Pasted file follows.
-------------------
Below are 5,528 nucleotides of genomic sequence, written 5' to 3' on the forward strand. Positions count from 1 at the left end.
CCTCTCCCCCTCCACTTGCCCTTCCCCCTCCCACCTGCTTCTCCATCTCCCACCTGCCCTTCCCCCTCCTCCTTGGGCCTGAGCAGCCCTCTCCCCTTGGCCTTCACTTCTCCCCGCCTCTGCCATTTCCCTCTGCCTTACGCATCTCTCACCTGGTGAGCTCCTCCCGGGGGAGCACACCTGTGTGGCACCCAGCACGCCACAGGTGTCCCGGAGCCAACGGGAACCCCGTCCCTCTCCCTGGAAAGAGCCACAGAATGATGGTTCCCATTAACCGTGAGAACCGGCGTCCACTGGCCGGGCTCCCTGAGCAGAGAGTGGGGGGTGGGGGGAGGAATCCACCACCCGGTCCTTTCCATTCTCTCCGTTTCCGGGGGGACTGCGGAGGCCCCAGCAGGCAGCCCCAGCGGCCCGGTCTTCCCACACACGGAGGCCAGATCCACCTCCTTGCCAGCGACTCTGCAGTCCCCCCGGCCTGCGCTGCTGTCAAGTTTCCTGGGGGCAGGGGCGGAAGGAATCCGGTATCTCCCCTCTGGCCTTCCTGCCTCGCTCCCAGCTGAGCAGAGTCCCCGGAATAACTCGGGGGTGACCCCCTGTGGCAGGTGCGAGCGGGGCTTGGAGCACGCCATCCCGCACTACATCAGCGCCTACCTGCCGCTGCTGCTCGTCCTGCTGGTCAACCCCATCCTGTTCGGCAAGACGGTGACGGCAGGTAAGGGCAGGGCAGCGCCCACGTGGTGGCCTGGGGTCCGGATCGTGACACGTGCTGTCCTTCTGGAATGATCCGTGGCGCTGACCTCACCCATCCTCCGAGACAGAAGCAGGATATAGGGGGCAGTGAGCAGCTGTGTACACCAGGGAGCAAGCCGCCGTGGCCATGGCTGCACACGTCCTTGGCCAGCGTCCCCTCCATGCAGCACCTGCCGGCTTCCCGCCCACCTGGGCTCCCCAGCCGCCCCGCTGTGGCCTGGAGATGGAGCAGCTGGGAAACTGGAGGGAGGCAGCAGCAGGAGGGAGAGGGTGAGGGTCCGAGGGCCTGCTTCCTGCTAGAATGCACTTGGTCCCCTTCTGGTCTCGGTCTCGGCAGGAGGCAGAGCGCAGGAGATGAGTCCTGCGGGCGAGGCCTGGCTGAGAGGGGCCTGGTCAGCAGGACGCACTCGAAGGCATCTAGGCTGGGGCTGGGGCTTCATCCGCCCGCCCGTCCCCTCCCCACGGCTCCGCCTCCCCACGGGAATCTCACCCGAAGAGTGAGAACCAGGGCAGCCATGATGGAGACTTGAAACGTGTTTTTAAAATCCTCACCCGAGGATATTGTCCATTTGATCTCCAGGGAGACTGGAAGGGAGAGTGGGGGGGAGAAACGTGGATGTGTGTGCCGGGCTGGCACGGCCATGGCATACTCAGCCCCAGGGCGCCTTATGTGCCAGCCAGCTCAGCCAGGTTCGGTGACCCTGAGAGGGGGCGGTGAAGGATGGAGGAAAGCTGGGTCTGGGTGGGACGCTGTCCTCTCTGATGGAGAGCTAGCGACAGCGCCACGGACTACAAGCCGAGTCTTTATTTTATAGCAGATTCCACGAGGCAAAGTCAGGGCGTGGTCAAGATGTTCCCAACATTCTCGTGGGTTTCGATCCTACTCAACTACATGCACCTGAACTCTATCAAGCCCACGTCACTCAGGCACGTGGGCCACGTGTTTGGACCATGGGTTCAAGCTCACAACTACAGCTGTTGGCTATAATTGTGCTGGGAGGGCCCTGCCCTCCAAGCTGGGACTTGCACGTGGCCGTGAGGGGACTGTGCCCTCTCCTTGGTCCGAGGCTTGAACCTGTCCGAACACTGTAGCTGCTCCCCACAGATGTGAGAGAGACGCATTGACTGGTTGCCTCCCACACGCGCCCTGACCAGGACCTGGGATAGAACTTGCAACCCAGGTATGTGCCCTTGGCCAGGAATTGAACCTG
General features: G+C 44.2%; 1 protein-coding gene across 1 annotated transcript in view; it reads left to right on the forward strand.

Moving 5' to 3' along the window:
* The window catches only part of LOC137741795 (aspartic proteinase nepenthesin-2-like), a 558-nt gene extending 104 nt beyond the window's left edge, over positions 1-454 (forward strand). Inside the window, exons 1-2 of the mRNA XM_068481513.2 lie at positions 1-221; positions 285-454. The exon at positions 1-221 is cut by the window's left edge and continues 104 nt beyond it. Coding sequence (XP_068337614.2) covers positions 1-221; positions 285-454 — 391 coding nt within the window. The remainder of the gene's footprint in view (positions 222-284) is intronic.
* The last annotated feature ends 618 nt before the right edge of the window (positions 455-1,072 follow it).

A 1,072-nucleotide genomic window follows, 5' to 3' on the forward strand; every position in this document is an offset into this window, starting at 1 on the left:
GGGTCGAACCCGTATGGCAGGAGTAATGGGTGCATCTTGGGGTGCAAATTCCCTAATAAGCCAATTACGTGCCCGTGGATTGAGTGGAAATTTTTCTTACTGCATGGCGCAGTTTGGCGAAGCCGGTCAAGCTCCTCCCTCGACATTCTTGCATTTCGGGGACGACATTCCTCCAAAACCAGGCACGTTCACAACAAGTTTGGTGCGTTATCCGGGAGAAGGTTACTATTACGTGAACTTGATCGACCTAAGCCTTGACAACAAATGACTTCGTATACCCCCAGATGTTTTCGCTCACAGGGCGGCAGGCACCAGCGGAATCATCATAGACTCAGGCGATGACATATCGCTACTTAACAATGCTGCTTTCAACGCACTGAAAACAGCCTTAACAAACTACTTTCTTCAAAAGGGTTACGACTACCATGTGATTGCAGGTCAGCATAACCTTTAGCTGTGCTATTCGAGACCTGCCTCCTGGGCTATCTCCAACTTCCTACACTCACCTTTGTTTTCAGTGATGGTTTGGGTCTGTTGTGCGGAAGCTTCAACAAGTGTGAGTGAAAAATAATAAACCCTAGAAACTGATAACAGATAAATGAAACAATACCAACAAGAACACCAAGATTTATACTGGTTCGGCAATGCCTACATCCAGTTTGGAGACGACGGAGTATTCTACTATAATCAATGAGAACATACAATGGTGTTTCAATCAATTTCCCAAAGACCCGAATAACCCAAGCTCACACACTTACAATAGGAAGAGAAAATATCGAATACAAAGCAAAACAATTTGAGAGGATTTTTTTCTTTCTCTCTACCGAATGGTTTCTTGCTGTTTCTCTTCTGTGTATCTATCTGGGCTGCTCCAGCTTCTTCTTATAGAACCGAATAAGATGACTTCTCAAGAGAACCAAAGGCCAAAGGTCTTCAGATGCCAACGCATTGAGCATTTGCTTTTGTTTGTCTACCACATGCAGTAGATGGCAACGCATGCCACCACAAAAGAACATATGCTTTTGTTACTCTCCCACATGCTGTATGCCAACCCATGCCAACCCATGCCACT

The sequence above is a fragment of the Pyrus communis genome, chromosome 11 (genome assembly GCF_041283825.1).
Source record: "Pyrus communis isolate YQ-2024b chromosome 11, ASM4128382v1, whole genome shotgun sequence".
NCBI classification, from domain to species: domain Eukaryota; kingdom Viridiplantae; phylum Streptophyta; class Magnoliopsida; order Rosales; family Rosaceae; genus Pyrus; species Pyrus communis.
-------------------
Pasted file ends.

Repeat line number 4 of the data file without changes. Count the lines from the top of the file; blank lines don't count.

Moving 5' to 3' along the window: